Congress, apparently, couldn’t end the year without showering billions on a handful of interest groups, some of which you probably didn’t even know existed.
The Post’s Brad Plumer points out that the “fiscal cliff” bill that passed Congress on Tuesday contained a bonanza for single-issue lobbyists, extending supports for Puerto Rican rum distillers, Hollywood studios, tribal-lands coal, electric-scooter makers and other corporate interests that Congress will subsidize through the tax code for another year or two. It’s easy to blame some combination of policy inertia and congressional distraction for the largely rote reauthorization of some of these items; most lawmakers simply didn’t have the capacity to think much about the relatively small tax loophole for NASCAR racetracks. Yet that’s not true of some of the biggest-ticket items, which have been the subject of reform discussions all year long.
One of those is the production tax credit (PTC) for wind energy. Extending the decades-old subsidy will cost more than $12 billion through 2022, Congress’s Joint Committee on Taxation reckons. True, lawmakers have a more legitimate interest in supporting renewable electricity than they do in rum. Yet the PTC is an unnecessarily crude and expensive way to do it, and a group of lawmakers wanted to cancel, or at least reform, the policy. Even the wind industry agreed last month that, after two decades of direct assistance, Congress should set the PTC to phase out by 2019. Instead, lawmakers made only one change as they extended the credit for another year, and that change made the policy more generous.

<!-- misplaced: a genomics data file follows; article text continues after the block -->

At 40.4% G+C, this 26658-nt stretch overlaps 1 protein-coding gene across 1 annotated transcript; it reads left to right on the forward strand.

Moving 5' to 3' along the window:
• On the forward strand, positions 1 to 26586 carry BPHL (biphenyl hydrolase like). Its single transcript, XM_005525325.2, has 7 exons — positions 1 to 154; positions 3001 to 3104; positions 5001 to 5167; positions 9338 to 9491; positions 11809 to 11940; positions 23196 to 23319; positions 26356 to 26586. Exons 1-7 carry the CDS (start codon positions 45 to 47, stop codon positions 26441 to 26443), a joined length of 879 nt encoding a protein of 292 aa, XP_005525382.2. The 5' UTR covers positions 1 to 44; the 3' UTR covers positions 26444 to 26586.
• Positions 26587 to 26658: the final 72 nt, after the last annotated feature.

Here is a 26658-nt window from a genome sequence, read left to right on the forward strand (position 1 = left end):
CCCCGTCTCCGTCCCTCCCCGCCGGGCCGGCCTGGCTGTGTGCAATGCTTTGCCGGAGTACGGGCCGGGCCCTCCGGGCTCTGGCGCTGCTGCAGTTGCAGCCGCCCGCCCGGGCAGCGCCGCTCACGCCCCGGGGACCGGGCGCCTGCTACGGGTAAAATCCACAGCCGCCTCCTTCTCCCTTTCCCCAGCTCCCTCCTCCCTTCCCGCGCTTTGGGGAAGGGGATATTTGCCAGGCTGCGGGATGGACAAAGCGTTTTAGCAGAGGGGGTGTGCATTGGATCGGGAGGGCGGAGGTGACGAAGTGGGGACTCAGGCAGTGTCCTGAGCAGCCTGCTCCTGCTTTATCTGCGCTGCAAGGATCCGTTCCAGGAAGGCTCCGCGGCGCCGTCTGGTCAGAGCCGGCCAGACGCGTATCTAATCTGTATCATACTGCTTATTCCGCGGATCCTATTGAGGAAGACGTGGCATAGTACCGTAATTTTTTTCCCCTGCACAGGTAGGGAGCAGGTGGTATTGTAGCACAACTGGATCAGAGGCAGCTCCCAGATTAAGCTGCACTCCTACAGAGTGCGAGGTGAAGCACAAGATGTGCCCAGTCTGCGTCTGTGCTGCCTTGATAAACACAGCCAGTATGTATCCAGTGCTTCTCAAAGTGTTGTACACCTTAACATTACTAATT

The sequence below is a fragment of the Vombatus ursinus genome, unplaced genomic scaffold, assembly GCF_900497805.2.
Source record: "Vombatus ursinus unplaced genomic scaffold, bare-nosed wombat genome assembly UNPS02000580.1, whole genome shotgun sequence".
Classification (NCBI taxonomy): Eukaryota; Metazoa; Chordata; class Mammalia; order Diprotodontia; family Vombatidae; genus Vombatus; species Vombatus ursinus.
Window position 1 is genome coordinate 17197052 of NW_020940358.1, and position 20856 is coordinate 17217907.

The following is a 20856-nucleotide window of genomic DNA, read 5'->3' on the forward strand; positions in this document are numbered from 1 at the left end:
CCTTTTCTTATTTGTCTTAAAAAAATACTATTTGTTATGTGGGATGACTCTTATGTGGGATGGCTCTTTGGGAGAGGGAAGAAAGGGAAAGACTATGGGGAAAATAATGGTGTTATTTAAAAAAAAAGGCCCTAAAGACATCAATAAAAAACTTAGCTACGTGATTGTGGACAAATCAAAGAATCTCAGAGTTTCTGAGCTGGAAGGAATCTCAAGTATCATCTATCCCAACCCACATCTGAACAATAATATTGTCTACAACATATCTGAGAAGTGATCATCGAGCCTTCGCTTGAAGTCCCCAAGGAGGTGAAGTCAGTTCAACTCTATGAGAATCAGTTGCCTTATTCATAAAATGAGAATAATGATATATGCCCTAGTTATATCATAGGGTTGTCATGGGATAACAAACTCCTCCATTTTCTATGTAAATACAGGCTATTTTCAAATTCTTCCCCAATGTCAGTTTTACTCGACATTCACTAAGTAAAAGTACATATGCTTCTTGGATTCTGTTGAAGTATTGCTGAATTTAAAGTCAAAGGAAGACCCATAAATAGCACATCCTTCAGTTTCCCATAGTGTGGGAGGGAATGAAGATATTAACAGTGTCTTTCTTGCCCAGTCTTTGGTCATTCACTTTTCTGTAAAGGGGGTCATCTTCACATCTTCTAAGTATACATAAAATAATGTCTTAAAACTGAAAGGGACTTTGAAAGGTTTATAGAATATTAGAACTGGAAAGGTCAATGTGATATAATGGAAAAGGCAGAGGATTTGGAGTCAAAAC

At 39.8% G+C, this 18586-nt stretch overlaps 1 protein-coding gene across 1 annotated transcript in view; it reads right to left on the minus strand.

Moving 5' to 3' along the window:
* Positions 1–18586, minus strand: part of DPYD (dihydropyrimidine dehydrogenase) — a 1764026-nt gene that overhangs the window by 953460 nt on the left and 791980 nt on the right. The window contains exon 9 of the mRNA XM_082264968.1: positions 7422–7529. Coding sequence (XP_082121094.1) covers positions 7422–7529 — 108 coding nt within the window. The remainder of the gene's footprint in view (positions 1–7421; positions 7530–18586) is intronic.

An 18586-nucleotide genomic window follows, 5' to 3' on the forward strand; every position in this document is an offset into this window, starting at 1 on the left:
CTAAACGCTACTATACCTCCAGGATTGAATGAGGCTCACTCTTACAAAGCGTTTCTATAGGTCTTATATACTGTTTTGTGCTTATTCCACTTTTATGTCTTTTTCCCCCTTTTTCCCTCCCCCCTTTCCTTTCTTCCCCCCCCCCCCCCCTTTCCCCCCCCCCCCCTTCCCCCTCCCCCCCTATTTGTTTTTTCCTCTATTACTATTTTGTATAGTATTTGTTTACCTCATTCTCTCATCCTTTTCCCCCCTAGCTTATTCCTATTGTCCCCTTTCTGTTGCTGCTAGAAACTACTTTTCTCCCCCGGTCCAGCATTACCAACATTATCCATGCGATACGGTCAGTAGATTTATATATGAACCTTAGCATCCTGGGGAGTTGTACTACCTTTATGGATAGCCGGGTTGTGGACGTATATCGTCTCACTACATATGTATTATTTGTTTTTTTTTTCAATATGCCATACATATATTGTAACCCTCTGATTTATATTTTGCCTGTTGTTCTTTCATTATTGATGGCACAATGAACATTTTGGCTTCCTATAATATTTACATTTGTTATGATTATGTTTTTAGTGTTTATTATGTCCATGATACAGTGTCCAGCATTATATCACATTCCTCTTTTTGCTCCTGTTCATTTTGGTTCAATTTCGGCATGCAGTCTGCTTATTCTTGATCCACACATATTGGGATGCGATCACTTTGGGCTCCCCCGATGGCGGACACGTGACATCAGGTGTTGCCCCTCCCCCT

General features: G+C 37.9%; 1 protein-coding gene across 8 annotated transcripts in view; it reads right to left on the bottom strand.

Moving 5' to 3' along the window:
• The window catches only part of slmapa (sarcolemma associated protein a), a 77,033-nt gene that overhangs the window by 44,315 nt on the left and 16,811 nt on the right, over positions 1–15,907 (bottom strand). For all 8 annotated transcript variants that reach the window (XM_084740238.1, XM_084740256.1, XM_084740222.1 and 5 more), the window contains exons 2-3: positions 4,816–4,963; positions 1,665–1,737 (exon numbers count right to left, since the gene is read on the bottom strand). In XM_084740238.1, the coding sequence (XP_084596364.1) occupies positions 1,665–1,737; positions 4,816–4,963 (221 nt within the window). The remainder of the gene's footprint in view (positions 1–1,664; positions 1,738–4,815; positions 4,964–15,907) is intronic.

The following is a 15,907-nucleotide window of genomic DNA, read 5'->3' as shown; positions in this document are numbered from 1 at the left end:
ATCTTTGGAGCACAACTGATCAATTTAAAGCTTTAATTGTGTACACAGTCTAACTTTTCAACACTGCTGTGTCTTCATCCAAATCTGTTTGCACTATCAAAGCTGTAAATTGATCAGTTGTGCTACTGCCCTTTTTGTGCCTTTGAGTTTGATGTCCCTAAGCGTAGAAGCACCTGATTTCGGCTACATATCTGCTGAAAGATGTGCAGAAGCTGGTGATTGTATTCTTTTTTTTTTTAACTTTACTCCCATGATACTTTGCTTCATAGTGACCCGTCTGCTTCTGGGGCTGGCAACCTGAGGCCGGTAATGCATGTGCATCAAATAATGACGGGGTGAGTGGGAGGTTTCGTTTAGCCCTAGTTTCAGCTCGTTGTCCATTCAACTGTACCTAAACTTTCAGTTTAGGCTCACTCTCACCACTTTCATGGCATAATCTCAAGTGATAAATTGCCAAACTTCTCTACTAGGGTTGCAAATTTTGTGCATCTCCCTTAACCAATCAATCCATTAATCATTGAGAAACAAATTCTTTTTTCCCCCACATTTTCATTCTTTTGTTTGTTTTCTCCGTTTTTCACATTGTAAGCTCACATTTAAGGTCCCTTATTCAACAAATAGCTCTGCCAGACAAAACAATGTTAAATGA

Yet another expensive piece of the cliff deal was a nine-month extension of the 2008 farm bill, a monstrous money-waster that lawmakers had also aimed to reform last year. Reform bills had even advanced in both houses of Congress. Among other things, members were finally contemplating the elimination of one of the most egregious wastes of taxpayer money, the direct-payments program, which hands cash to folks who don’t even farm. Instead, direct payments will linger on, along with much of the rest of the government’s byzantine farm-support apparatus, until September.
The most positive spin on these measures is that Congress has given itself more time to fine-tune reforms; perhaps the fiscal wrangling scheduled for 2013, in which the big budget renovation that the nation’s leaders keep talking about is supposed to happen, will even provide a more favorable context. Yet lawmakers have already had plenty of time, and the fiscal cliff did not force a policy breakthrough. Congress has no excuse for more procrastination.
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